Any non-parent who meets the standing requirements can bring claim for parental responsibility. A grandparent is considered a non-parent. The Supreme Court case Troxel talked about the presumption in favour of a parent over a grandparent.
In Colorado the statute has been expanded so long as the party has met the standing requirements, that they can file for custody. A grandparent must first have standing to bring his or her claim for parenting time or visitation against the parent. Once a non-parent has standing and requests parental responsibilities, the court will consider the presumption in favour of the biological parent in her determination of how the child should be raised. Before a court can give parental responsibilities to a non-parent over the parent’s objections, the court has to consider special factors
In Colorado in order to obtain standing, a non-parent must file a petition seeking allocation of parental responsibilities for the child in the county where the child is permanently residing, or where the child is found. But only if the child is not in care of the child’s parents or the non-parent must have physical custody and care of the child for a period of 182 days or more, if that action is commenced within 182 days after the termination of their physical care.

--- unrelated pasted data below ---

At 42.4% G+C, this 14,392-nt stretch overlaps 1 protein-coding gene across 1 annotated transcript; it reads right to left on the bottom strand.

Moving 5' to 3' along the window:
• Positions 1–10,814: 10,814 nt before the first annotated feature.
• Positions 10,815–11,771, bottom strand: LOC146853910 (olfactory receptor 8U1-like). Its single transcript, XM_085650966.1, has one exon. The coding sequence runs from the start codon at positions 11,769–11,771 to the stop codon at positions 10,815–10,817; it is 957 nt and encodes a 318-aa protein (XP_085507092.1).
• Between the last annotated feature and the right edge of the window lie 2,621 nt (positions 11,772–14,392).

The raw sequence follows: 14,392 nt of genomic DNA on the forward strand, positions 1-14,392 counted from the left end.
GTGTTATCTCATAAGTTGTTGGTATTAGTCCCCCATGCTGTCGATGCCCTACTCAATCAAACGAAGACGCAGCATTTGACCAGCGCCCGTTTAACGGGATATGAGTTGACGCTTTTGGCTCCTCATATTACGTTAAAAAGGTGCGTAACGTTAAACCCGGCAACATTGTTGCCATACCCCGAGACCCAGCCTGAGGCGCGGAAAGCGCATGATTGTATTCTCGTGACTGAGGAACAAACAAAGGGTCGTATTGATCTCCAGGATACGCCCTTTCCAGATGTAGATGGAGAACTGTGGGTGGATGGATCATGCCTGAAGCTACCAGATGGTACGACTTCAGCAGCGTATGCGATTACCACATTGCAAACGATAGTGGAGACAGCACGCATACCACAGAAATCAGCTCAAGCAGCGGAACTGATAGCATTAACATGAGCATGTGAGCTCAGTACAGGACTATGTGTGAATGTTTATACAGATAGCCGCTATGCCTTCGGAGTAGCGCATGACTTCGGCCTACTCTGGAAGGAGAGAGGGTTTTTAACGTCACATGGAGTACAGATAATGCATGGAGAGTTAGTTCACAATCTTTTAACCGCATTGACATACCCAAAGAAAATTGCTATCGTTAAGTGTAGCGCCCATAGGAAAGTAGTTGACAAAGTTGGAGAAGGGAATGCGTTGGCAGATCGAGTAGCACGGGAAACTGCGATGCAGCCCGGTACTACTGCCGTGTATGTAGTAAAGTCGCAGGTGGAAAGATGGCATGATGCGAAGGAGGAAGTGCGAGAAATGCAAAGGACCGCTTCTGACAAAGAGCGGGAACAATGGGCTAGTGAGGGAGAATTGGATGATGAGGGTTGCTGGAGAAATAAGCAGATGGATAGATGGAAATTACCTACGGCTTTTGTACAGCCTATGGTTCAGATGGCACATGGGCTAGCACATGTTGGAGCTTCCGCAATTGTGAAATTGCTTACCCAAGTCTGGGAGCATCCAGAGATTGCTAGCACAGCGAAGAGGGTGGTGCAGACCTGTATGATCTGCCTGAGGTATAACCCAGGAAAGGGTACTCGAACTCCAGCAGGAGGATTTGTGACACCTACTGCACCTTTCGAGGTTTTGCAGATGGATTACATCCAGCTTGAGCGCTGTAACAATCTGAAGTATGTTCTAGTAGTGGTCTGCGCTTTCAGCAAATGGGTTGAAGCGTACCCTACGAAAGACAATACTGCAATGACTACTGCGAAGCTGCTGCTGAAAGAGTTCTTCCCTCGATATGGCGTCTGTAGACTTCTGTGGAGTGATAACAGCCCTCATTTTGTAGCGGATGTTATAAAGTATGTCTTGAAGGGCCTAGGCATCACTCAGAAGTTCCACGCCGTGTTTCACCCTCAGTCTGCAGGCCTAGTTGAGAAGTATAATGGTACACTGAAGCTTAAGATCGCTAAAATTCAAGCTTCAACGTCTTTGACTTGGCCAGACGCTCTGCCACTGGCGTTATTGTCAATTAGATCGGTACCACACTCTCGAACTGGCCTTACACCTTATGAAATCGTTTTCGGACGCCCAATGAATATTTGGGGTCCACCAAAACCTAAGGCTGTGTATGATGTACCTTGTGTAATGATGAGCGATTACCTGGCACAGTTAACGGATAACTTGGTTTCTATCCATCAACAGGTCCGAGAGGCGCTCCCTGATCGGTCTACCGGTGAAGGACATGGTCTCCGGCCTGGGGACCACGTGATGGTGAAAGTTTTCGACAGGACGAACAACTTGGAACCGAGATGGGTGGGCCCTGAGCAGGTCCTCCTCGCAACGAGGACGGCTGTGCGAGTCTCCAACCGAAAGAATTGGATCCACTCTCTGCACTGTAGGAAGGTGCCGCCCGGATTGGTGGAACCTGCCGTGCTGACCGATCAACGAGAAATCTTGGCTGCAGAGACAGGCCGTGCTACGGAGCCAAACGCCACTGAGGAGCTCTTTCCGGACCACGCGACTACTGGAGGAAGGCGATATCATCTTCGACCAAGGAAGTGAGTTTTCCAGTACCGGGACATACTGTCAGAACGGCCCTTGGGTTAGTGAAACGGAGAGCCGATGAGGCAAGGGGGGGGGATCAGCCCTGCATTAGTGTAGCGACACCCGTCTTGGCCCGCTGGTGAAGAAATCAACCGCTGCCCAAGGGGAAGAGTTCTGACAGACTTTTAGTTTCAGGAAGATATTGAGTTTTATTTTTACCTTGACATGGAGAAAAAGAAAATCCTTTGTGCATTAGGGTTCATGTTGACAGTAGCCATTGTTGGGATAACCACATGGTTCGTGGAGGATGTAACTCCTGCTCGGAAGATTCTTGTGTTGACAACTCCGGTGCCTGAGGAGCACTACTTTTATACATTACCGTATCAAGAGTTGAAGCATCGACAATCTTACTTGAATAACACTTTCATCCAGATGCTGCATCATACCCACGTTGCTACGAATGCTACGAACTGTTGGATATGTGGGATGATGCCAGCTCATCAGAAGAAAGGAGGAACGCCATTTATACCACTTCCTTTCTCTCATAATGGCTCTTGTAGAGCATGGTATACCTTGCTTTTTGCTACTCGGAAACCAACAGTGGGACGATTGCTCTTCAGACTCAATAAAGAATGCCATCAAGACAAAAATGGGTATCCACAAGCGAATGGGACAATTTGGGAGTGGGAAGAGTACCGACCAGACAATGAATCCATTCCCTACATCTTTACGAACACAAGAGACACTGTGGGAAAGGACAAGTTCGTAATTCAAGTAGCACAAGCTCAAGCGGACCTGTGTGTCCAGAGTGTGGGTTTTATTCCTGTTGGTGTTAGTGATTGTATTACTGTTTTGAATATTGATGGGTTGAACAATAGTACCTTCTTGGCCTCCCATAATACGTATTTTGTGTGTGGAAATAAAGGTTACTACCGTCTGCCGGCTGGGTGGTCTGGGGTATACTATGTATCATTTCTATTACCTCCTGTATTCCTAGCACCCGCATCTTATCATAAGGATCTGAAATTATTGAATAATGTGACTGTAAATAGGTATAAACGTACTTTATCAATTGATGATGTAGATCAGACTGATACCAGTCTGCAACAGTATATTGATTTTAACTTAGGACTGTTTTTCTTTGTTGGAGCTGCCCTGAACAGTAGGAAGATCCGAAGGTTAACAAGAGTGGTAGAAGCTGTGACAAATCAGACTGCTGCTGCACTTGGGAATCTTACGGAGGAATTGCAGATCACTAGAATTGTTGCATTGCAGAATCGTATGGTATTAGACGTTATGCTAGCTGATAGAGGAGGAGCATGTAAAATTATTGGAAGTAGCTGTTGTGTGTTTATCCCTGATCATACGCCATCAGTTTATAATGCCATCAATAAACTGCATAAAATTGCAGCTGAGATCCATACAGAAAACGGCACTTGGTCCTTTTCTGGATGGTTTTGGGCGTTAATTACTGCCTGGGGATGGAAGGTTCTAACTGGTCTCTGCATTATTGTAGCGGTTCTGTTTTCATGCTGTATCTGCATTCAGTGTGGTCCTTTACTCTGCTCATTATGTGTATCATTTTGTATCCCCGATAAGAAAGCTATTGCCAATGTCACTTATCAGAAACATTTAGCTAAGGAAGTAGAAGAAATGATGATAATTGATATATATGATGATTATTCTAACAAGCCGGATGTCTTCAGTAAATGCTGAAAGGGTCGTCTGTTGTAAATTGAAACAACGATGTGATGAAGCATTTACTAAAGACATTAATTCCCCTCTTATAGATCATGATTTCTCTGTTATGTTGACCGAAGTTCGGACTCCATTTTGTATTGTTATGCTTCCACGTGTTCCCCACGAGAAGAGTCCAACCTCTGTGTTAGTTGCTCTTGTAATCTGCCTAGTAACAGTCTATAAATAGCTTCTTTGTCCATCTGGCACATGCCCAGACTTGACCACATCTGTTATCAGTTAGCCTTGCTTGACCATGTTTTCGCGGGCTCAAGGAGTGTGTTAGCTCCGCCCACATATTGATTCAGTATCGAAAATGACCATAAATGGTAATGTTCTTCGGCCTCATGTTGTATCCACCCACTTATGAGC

Kate Miller is a Denver, Colorado attorney focused exclusively on the practices of divorce and family law. She has lived many of the issues regarding divorce and child custody, and is passionate about helping people through this process. To learn more about Kate and her firm visit www.MillerFamilyLawLLC.com.